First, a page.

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The people win as Minnesota's top court tells Dayton and GOP to go back and do their jobs

The Constitution clearly lays out a process for making law, and that process does not provide for clever-by-half attempts at veto-proof legislation.

I'm not a lawyer. Aside from some basic principles I’ve picked up from business law and life in general along the way, I can’t tell you how judges think about complex issues. Nevertheless I kind of predicted the recent Minnesota Supreme Court decision regarding Gov. Mark Dayton’s line-item veto of the legislative budget.

Paul Udstrand

Republicans who are in control of the Minnesota Legislature initially passed a number of budget and education bills (10 in all) that Dayton quickly vetoed. After Republicans failed to negotiate budget legislation that Dayton would sign during the regular legislative session, they made a "deal" with the governor during a special session. Dayton called the special session, and the Legislature passed the negotiated bills, but Republicans added a bunch of stuff they had agreed not to add into the final tax bill. Dayton has successfully used his veto authority several times during his administration. In order to inoculate against a veto, Republicans built in a provision that would eliminate funding for the Department of Revenue should Dayton veto the entire bill. Dayton then line-item vetoed the legislative budget instead of the whole tax bill, and Republicans took Dayton to court claiming that this line-item veto was unconstitutional.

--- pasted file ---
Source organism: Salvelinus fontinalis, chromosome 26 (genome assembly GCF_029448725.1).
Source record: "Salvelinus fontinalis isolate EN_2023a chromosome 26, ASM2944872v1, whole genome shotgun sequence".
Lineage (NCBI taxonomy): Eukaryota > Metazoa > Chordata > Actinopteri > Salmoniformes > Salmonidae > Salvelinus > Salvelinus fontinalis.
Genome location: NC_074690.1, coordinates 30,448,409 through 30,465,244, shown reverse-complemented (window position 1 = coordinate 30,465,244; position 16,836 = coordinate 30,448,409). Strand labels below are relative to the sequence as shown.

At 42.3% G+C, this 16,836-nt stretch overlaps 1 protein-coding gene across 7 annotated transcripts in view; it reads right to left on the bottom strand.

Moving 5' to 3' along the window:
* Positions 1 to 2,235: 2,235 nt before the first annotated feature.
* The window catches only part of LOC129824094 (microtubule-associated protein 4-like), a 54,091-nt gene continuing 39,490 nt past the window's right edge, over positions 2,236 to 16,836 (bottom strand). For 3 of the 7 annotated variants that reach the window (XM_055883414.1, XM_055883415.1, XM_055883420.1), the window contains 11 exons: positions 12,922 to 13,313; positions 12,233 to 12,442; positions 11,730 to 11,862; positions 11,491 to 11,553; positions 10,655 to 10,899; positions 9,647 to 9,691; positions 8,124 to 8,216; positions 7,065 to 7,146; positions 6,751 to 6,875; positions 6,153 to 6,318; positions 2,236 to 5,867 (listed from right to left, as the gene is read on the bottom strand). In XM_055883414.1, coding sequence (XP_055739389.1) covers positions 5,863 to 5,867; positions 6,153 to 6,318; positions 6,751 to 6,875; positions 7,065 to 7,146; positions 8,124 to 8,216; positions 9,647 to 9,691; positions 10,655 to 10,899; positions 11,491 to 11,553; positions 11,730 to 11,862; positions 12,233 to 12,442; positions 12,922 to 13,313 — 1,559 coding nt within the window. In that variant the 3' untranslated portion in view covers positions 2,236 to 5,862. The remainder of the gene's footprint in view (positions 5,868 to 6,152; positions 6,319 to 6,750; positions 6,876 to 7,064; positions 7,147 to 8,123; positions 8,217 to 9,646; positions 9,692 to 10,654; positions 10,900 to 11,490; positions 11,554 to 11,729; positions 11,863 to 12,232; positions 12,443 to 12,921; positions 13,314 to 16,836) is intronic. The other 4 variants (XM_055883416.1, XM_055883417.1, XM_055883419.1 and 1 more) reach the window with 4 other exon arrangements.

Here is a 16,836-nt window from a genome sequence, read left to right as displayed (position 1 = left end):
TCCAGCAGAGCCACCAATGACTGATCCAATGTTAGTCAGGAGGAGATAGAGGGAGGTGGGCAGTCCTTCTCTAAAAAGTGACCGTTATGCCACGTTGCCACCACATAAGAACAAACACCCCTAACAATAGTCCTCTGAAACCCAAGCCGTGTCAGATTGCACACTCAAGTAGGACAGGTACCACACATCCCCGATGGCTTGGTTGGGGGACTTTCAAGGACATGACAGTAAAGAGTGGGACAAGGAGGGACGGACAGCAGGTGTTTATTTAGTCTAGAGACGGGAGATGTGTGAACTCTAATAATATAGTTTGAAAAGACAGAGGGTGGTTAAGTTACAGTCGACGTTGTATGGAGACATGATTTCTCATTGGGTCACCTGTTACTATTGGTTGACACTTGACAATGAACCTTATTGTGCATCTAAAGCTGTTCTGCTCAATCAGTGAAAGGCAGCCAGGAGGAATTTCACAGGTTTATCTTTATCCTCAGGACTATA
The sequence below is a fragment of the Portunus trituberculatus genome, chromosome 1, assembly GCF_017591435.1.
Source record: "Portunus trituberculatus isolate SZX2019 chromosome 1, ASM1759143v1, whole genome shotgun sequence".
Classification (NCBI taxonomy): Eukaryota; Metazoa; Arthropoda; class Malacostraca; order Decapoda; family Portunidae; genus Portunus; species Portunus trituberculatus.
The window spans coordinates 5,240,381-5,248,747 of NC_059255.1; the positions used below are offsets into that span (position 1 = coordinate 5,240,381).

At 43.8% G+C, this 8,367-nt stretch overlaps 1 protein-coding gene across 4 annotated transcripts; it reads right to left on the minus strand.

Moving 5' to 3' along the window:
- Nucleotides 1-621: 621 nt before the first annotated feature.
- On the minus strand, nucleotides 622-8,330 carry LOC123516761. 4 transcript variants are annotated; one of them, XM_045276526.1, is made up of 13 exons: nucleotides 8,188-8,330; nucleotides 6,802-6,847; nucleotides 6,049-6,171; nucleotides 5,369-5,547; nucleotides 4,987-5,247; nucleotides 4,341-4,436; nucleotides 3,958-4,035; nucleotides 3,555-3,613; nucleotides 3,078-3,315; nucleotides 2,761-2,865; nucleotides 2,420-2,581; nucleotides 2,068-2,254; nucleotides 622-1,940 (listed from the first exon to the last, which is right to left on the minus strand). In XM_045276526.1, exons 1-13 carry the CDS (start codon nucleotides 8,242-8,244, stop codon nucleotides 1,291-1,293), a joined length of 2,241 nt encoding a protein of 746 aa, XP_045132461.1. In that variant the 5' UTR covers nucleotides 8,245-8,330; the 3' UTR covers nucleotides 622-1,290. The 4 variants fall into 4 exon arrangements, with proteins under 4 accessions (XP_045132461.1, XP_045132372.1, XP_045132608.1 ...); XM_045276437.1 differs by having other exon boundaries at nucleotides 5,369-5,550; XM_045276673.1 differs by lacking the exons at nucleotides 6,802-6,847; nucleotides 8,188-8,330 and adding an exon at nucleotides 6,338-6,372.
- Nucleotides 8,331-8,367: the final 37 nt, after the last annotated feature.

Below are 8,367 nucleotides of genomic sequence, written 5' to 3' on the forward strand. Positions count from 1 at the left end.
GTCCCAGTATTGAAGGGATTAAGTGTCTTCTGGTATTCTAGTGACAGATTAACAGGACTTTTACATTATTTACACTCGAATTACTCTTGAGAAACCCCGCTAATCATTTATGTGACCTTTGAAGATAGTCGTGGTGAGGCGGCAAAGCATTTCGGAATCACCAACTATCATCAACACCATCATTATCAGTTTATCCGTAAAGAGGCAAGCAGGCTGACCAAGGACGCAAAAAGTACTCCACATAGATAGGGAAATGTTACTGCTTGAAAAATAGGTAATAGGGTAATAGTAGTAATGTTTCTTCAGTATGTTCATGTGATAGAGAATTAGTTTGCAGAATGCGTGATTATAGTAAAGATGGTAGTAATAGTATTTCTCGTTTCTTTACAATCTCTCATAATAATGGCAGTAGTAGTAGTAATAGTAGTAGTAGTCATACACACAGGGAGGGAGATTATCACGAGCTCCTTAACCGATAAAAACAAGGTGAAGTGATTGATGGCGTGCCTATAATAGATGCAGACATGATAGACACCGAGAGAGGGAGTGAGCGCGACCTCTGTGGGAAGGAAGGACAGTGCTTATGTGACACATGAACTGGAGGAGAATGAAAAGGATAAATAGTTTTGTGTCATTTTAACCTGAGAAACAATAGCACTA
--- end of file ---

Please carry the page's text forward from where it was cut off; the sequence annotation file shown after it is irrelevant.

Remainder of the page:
Most observers predicted that Dayton's veto would go down in flames, but I argued that the Republican attempt to end-run Dayton's constitutional veto power was merely offset by Dayton's line-item veto. I had hoped that the court would essentially find a way to stay out of it, and make the executive and legislative branches go back to the drawing board, as it were.

Process clearly laid out

The Constitution clearly lays out a process for making law, and that process does not provide for clever-by-half attempts at veto-proof legislation. The process is clear, and gives both the executive and the Legislature a clear role. Legislators pass the bills; the governor signs or vetoes them. The constitutional remedy for vetoes is a vote to override the veto with two-thirds majority. If legislators can't override the veto, the legislation does not become law. The whole point of this is to get laws passed via compromise and negotiation rather than brute force. In this case, Republicans — frustrated by Dayton’s previous vetoes, and lacking the votes to override — tried to circumvent the normal legislative process by designing a bill Dayton could not veto. When Dayton responded with a clever tactic of his own, it went to court.